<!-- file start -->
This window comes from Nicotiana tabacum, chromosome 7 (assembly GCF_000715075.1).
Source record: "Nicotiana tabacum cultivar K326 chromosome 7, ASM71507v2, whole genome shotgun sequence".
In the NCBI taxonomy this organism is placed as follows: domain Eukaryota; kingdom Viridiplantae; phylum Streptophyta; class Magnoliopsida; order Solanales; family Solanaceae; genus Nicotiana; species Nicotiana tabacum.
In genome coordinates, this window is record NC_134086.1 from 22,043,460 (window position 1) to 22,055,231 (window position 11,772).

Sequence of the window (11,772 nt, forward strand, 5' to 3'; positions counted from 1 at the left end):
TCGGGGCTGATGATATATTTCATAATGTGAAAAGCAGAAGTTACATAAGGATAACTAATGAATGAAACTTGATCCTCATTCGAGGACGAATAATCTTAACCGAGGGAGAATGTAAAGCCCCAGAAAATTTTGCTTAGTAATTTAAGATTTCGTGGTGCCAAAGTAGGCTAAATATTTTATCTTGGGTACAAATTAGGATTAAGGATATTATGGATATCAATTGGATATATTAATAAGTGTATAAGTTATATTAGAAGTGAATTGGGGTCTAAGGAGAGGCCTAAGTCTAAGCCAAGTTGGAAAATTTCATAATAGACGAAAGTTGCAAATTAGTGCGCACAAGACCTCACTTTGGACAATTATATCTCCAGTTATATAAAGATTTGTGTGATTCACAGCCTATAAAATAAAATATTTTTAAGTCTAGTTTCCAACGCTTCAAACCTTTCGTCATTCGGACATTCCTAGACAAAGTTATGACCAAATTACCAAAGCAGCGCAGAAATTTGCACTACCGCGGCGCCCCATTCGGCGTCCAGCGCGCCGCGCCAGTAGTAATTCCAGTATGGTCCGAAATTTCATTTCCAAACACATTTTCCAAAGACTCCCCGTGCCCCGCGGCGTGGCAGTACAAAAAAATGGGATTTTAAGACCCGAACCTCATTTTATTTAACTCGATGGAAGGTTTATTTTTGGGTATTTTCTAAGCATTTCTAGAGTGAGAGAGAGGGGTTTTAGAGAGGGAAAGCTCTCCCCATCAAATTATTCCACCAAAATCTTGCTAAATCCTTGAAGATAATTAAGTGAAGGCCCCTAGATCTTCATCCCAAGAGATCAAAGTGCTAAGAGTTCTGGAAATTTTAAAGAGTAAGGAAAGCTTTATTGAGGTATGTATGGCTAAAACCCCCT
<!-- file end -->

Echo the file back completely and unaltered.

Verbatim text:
This window comes from Nicotiana tabacum, chromosome 7 (assembly GCF_000715075.1).
Source record: "Nicotiana tabacum cultivar K326 chromosome 7, ASM71507v2, whole genome shotgun sequence".
In the NCBI taxonomy this organism is placed as follows: domain Eukaryota; kingdom Viridiplantae; phylum Streptophyta; class Magnoliopsida; order Solanales; family Solanaceae; genus Nicotiana; species Nicotiana tabacum.
In genome coordinates, this window is record NC_134086.1 from 22,043,460 (window position 1) to 22,055,231 (window position 11,772).

Sequence of the window (11,772 nt, forward strand, 5' to 3'; positions counted from 1 at the left end):
TCGGGGCTGATGATATATTTCATAATGTGAAAAGCAGAAGTTACATAAGGATAACTAATGAATGAAACTTGATCCTCATTCGAGGACGAATAATCTTAACCGAGGGAGAATGTAAAGCCCCAGAAAATTTTGCTTAGTAATTTAAGATTTCGTGGTGCCAAAGTAGGCTAAATATTTTATCTTGGGTACAAATTAGGATTAAGGATATTATGGATATCAATTGGATATATTAATAAGTGTATAAGTTATATTAGAAGTGAATTGGGGTCTAAGGAGAGGCCTAAGTCTAAGCCAAGTTGGAAAATTTCATAATAGACGAAAGTTGCAAATTAGTGCGCACAAGACCTCACTTTGGACAATTATATCTCCAGTTATATAAAGATTTGTGTGATTCACAGCCTATAAAATAAAATATTTTTAAGTCTAGTTTCCAACGCTTCAAACCTTTCGTCATTCGGACATTCCTAGACAAAGTTATGACCAAATTACCAAAGCAGCGCAGAAATTTGCACTACCGCGGCGCCCCATTCGGCGTCCAGCGCGCCGCGCCAGTAGTAATTCCAGTATGGTCCGAAATTTCATTTCCAAACACATTTTCCAAAGACTCCCCGTGCCCCGCGGCGTGGCAGTACAAAAAAATGGGATTTTAAGACCCGAACCTCATTTTATTTAACTCGATGGAAGGTTTATTTTTGGGTATTTTCTAAGCATTTCTAGAGTGAGAGAGAGGGGTTTTAGAGAGGGAAAGCTCTCCCCATCAAATTATTCCACCAAAATCTTGCTAAATCCTTGAAGATAATTAAGTGAAGGCCCCTAGATCTTCATCCCAAGAGATCAAAGTGCTAAGAGTTCTGGAAATTTTAAAGAGTAAGGAAAGCTTTATTGAGGTATGTATGGCTAAAACCCCCT